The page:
© John Lovett 2019
© John Lovett 2019
© John Lovett 2019
© John Lovett 2019
© John Lovett 2019

There are many of these old Nissin Huts, left over from various wars. All the buildings have a flaking, rusty patina caused by the constant freezing and thawing and the continuous howling wind.

© John Lovett 2019
© John Lovett 2019

An interesting graveyard for wooden boats at the end of Stanley Harbour.

© John Lovett 2019

Young penguin hiding in a burrow above the beach

© John Lovett 2019

Mum and Dad socialising on the beach

© John Lovett 2019

No one climbs through the fences

© John Lovett 2019

Male Upland Goose – common on the islands

© John Lovett 2019

Brand new Landrovers waiting delivery

© John Lovett 2019

Anchorage for fair weather sailers.

The Falklands had a very British feel – friendly British accents, Landrovers everywhere, Pubs serving Ale and money bearing pictures of the Queen.

CHILE

Flying over the Andes into Santiago is an impressive end to a long flight from Sydney.
We spent a couple of days in Santiago, exploring the city and nearby mountains before boarding the Zaandam for a painting workshop down the Chilean coast, down to the Antarctic Peninsular then back up the East Coast of South America to Buenos Aires.

 

© John Lovett 2019
The Andes from our hotel window

© John Lovett 2019 © John Lovett 2019 © John Lovett 2019

© John Lovett 2019

Giant Condors from a ski resort above Santiago

© John Lovett 2019
Ski Resort – minus snow

© John Lovett 2019
© John Lovett 2019
The port area of Santiago has some interesting businesses, colorful shops and unattractive vessels.

© John Lovett 2019 © John Lovett 2019
Mountains of containers dwarf the local fishing boats

© John Lovett 2019
Leaving Santiago and heading south took us through interesting country under the backdrop of the Andes.
© John Lovett 2019
Stilt houses in Castro on the island of Chiloe

© John Lovett 2019
Castro – beautiful wooden boat takes shape.

© John Lovett 2019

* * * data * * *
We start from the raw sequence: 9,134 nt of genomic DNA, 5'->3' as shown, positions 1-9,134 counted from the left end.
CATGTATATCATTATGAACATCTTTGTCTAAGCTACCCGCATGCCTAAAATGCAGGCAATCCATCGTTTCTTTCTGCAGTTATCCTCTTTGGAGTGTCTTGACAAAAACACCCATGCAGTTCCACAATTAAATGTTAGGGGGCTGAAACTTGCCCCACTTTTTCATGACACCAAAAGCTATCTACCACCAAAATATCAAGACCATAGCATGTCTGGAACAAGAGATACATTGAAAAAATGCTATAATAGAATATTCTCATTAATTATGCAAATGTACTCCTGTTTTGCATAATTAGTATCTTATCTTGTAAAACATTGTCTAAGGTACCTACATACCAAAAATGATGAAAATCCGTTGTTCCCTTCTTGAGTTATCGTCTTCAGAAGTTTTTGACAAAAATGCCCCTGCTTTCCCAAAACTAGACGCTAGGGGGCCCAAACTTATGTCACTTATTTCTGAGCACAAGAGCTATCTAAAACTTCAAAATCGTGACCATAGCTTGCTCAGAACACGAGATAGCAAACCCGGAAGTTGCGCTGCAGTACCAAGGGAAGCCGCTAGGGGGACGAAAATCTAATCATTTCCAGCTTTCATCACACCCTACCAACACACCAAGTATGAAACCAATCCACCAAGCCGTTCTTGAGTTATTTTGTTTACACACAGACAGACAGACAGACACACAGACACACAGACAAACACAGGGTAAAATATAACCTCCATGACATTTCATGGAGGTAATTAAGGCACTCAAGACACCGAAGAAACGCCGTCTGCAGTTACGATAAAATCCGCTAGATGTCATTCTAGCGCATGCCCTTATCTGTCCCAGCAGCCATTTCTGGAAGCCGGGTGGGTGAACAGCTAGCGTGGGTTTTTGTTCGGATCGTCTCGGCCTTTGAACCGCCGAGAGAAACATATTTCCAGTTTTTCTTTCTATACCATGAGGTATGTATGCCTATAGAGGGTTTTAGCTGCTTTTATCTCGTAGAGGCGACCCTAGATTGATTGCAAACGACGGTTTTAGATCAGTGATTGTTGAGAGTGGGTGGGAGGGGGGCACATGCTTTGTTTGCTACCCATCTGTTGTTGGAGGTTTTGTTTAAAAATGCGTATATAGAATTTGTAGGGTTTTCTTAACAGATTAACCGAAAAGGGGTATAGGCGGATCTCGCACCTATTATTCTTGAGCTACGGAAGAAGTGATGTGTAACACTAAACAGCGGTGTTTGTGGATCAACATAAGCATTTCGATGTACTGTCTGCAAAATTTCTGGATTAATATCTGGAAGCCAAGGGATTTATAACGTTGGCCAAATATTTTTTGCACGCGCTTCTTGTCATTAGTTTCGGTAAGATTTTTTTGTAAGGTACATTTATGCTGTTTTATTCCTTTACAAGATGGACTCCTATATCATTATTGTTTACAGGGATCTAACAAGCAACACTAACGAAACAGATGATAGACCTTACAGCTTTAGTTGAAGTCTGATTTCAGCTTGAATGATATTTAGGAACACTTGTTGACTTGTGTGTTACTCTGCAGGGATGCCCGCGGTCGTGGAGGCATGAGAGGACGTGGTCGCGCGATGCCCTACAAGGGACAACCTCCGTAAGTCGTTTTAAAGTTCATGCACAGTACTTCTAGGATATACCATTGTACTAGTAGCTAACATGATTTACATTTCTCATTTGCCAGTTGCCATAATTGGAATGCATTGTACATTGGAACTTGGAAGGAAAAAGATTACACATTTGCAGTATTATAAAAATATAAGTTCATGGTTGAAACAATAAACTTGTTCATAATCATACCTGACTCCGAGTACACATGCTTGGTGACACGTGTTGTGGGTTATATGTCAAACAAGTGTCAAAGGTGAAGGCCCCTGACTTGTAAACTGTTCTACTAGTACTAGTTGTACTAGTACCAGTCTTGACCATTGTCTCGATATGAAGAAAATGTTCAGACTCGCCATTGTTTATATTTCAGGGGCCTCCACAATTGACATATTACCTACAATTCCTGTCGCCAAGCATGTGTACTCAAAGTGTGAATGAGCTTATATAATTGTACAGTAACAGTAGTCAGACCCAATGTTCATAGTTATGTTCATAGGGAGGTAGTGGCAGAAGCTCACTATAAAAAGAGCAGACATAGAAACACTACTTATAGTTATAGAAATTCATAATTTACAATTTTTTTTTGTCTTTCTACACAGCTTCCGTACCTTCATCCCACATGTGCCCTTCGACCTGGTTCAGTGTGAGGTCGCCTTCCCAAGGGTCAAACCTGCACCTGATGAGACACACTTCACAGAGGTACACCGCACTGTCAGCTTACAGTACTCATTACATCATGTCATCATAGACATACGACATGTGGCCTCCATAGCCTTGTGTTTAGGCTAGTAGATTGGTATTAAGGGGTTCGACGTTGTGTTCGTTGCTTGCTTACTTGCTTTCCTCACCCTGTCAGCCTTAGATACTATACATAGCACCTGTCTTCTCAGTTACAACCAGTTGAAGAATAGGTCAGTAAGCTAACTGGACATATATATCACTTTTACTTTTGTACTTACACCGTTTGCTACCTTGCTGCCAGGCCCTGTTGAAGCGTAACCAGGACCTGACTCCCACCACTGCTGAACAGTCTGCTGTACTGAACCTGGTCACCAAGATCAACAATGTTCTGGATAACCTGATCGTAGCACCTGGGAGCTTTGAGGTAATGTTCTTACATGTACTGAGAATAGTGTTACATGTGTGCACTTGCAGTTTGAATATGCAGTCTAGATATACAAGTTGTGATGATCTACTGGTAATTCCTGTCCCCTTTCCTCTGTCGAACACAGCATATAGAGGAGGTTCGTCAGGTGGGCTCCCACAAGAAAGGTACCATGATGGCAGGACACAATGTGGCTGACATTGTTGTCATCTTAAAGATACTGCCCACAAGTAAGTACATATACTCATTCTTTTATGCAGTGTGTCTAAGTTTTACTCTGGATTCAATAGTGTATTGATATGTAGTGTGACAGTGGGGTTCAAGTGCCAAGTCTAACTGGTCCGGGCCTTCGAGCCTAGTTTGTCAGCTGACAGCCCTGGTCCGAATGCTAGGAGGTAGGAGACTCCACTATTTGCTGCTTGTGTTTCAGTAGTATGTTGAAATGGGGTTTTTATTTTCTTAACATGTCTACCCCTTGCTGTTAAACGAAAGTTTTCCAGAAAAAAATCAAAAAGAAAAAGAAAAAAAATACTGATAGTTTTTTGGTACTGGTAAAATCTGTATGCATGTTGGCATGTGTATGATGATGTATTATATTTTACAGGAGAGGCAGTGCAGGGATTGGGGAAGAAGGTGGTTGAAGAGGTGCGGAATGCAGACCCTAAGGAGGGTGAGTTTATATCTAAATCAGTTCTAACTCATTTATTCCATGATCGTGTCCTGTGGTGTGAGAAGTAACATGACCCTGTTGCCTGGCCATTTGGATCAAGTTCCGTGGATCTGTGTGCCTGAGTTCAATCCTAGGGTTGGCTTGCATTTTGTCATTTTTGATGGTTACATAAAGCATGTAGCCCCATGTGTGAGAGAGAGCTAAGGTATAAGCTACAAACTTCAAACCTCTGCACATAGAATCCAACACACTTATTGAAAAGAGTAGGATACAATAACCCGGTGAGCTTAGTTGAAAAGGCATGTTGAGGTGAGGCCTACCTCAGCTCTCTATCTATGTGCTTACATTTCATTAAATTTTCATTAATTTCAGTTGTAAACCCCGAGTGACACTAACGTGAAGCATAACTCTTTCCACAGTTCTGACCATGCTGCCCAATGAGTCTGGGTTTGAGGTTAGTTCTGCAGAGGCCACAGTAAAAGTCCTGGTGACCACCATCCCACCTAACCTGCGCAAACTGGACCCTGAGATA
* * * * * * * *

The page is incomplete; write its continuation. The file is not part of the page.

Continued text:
Empanadas

© John Lovett 2019
Fishing Boats – Castro

© John Lovett 2019 © John Lovett 2019
Patagonian farm shed

© John Lovett 2019
Rio Simpson

© John Lovett 2019
Rock walls – Rio Simpson, Patagonia

© John Lovett 2019
As we headed south the country became less inhabited, the mountains higher and the temperature cooler. The most common habitation was fish farming settlements.

© John Lovett 2019 © John Lovett 2019
© John Lovett 2019
Ice started to appear in the water and we began to see glaciers.

© John Lovett 2019 © John Lovett 2019 © John Lovett 2019   © John Lovett 2019
© John Lovett 2019
Some ships never made it out of the labyrinth of channels through the fjords

© John Lovett 2019 Carefully stacked containers on the docks at Punta Arenas

© John Lovett 2019
Southern Chile is cold, wet, salty and windy – buildings tend to be functional rather than decorative.

© John Lovett 2019
Punta Arenas

© John Lovett 2019
Shivering Cormorants

© John Lovett 2019
Replica of Shackleton’s modified dingy that took him and five of his men, through mountainous seas, from Antarctica to South Georgia Island

© John Lovett 2019 © John Lovett 2019 © John Lovett 2019
Ushuaia – the most southern town in the world

© John Lovett 2019
Ushuaia’s isolation meant that building materials were limited to what could be easily transported. They did some fancy construction with corrugated iron.

© John Lovett 2019 © John Lovett 2019
The pan America Highway starts in Alaska and ends in Ushuaia, where this tiny Citroen had just arrived, in the process of transporting a family of three 200,000kms around the world.

© John Lovett 2019 Mt Olivia behind Ushuaia

© John Lovett 2019
Tierra del Fuego lighthouse

NORTH TO SCOTLAND

All Images © John Lovett 2018

Following our workshop in the South of England, Dianne and I hired a car and set off north to Scotland via Wales and the East coast of England. We set off in fine, sunny weather, but part way through Wales things turned damp and cool, gradually deteriorating to wet and cold as we headed North into Scotland. This change in the weather made walking unpleasant, but the dramatic skies, fog and wet landscape sure made for some great photographs.

© John Lovett 2018
Exmoor Ponies
© John Lovett 2018
Young Exmoor Pony
© John Lovett 2018
North West across the water.
© John Lovett 2018
Bottom of the hill – Robin Hood’s Bay
© John Lovett 2018
Whitby Abbey
© John Lovett 2018
Forgotten Hull – Boddin Point
© John Lovett 2018
Bayside Cottage
© John Lovett 2018
Boddin Point Fisherman’s Hut
© John Lovett 2018
Stonehaven Sunrise
© John Lovett 2018
Across the Moorings – Stonehaven
© John Lovett 2018
Along The Shorehead Road – Stonehaven
© John Lovett 2018
Dunnottar Castle
© John Lovett 2018
Last Drinks – Lovat Arms Hotel – Beauly
© John Lovett 2018
Blanket Clouds© John Lovett 2018
Winding down the mountain
© John Lovett 2018

© John Lovett 2018 © John Lovett 2018 © John Lovett 2018 Eilean Donan Castle

© John Lovett 2018 © John Lovett 2018
Eilean Donan Castle
© John Lovett 2018
Eilean Donan Castle
© John Lovett 2018 © John Lovett 2018
Small holes in the sky
© John Lovett 2018
Clearing
© John Lovett 2018